Georgia outside linebacker Nolan Smith knows the Bulldogs need to do a better job of creating negative plays on defense. Chiefly, sacking the quarterback and having more tackles for loss in the run game.
Smith admitted that it was identified as a problem in the offseason. The Georgia coaches have harped on it and Smith added he trusts the coaches will scheme up ways to create more sacks and tackles for loss.
“Like they say we’re gonna cause a lot of havoc,” Smith said.
One of the ways that might happen for the Georgia defense in 2020 is Smith himself making a leap. The sophomore from Savannah, Ga., had some promising moments as a freshman, as he finished with 2.5 sacks on the season. His 19 quarterback pressures were good for fourth on the team.
Smith said his 2019 season was mostly him trying to adjust to the transition that comes with going from the high school to college level. Now he’s grown accustomed to the various classes, meetings, and playbooks that come with being a college football player.
The outside linebacker joked that his classes have gotten harder this year but he’s having an easier time on the football field thanks to some of the extra steps he’s now taking.
“I learned the playbook very well and I try to come in and meet everyday extra,” Smart said. This is my second year, so I’m trying to come in, meet extra, meet with the GA’s and see what installs we’ve got into our meetings.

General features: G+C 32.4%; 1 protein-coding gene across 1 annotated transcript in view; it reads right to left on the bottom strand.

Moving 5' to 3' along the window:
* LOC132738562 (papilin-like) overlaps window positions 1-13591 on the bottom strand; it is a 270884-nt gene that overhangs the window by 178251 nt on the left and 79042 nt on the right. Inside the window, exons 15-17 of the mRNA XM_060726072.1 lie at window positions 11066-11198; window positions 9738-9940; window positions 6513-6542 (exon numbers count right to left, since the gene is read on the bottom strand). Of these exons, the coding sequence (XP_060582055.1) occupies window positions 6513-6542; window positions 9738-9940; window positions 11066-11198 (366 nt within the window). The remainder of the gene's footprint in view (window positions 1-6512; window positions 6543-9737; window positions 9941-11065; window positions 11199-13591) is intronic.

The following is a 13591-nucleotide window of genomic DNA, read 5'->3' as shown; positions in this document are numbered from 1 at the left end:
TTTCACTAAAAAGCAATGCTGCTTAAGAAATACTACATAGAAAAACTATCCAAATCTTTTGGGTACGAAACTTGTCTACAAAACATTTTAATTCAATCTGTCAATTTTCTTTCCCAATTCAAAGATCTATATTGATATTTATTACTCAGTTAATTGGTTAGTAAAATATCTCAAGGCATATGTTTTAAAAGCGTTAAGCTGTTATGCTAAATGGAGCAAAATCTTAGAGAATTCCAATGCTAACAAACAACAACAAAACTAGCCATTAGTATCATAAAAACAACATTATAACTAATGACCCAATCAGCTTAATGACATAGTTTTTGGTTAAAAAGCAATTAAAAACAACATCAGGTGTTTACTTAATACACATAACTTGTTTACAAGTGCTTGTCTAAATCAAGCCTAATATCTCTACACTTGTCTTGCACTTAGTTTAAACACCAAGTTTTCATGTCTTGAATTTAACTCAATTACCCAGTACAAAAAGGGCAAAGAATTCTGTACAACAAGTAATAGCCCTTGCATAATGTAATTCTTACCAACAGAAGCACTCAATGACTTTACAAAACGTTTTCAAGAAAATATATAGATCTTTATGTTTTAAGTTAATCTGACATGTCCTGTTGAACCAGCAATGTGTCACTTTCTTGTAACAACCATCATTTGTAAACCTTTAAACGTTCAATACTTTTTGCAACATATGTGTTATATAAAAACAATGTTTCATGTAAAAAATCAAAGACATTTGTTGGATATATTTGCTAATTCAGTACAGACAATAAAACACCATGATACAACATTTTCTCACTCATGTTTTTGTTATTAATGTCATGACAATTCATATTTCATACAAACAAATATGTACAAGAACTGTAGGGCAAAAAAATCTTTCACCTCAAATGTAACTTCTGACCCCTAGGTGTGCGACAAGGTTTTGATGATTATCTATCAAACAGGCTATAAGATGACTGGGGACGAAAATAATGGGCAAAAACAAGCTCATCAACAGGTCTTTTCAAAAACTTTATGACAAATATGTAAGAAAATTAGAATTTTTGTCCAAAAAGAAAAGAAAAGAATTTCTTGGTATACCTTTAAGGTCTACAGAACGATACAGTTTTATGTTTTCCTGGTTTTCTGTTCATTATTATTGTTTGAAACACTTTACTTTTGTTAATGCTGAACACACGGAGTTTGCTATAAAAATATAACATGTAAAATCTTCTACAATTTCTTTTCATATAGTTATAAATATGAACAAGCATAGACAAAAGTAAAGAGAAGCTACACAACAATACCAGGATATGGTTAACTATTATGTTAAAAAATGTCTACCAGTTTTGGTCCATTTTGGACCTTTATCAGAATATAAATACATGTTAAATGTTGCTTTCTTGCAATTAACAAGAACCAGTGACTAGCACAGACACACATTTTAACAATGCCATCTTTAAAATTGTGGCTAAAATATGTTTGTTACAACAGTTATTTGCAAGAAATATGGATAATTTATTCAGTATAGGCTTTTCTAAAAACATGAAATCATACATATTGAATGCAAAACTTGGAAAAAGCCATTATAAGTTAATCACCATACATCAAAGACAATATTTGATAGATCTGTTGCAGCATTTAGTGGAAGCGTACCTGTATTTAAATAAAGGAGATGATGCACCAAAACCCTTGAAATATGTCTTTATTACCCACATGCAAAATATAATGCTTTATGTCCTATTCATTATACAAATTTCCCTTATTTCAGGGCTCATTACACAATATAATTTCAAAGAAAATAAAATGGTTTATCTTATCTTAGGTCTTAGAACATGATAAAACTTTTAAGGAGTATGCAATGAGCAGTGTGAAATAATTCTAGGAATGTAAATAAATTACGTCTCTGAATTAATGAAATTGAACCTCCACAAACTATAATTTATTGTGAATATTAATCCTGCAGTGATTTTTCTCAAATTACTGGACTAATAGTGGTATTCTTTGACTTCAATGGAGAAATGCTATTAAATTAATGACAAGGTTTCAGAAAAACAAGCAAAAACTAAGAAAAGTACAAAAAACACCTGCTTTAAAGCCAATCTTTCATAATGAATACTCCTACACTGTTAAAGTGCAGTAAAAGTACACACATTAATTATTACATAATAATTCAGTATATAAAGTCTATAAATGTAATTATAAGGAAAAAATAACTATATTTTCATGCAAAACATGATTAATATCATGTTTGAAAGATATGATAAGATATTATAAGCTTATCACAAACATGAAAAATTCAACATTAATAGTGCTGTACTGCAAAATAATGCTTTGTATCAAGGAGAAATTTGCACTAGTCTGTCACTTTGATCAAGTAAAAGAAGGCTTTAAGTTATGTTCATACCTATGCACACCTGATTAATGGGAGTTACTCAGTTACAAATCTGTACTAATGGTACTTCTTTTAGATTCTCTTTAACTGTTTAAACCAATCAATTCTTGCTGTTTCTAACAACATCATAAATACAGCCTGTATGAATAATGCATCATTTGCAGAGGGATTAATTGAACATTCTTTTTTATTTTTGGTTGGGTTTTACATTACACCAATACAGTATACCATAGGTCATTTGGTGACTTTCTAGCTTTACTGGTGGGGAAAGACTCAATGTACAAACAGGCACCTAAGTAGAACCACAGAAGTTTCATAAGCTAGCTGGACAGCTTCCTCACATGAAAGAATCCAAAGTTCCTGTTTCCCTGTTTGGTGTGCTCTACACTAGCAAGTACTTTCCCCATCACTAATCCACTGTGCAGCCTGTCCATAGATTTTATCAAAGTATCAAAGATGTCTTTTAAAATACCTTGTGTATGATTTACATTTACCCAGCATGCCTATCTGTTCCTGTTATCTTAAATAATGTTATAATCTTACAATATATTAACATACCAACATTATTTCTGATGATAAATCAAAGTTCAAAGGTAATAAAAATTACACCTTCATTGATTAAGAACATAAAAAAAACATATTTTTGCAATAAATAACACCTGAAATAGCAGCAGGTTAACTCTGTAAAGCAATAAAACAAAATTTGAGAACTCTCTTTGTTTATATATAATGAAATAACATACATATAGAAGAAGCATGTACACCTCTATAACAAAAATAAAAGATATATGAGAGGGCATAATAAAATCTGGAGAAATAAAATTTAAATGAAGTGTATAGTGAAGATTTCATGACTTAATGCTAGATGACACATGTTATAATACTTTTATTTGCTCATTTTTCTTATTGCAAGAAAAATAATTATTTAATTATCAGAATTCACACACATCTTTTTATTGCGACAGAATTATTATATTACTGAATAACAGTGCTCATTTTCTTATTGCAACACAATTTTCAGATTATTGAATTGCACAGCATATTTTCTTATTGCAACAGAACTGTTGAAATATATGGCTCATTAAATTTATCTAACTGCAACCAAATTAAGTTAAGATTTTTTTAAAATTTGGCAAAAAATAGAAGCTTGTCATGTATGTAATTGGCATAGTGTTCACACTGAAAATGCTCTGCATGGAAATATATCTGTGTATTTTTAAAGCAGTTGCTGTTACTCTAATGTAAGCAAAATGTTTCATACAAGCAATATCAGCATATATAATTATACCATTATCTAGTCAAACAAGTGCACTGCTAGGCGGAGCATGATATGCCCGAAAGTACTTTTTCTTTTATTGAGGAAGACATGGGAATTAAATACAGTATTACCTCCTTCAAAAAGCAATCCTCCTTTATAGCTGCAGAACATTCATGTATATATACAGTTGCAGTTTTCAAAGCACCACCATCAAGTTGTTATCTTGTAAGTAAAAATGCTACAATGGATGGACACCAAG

“So just meeting before the meeting and just carrying it onto the field in practice.”
Last year, one of those assistants was former Georgia outside linebacker Jarvis. Jones was a First Team All-American in his time with the program. He was also the last Bulldog to reach double-digit sacks in a season.
Jones isn’t the only former Georgia outside linebacker that is helping Smith’s game. The Georgia outside linebackers over the years have dubbed themselves “The Wolfpack.” Think of it as a fraternity, with the older members helping out some of the current players.
And with the likes of Leonard Floyd, D’Andre Walker, Jordan Jenkins and Lorenzo Carter on active NFL rosters, there’s quite a lot of help Smith can get.
“I try to workout with those guys,” Smith said. “We’re a close-knit group with the alumni and stuff so they just teach me stuff they’ve learned from the league that I can apply to my playing days at Georgia.”
Two of those in particular that Smith thanked were Carter and Davin Bellamy. Those two were key parts of the Georgia defense in 2017, when the Bulldogs made it all the way to the national championship game.
The outside linebackers that year also had Walker, who didn’t start but led the unit in sacks. Smith could do the same this year in a loaded outside linebacker room that includes the likes of Azeez Ojulari, Jermaine Johnson and Adam Anderson.
Related: Outside linebacker Jermaine Johnson: ‘I think I took a big leap this offseason’
It’s not a guarantee that Smith finds himself in a starting role this season. That’s the case for many talented Georgia defenders, given the impressive depth the team has.
But as he showed last year, Smith doesn’t need to start to make an impact on the Georgia team.
Smith spoke about the jump he made going from high school standout to college freshman. He feels that he conquered that task. Now he’s got a chance to make an even bigger jump as a sophomore.
Going from a player every Georgia fan knows, to one every SEC fan knows after a potentially strong sophomore campaign.
“Hopefully, I can play a bigger role in this year to come,” Smith said.
Georgia football outside linebacker Nolan Smith on the team’s pass rush
More Georgia football stories from around DawgNation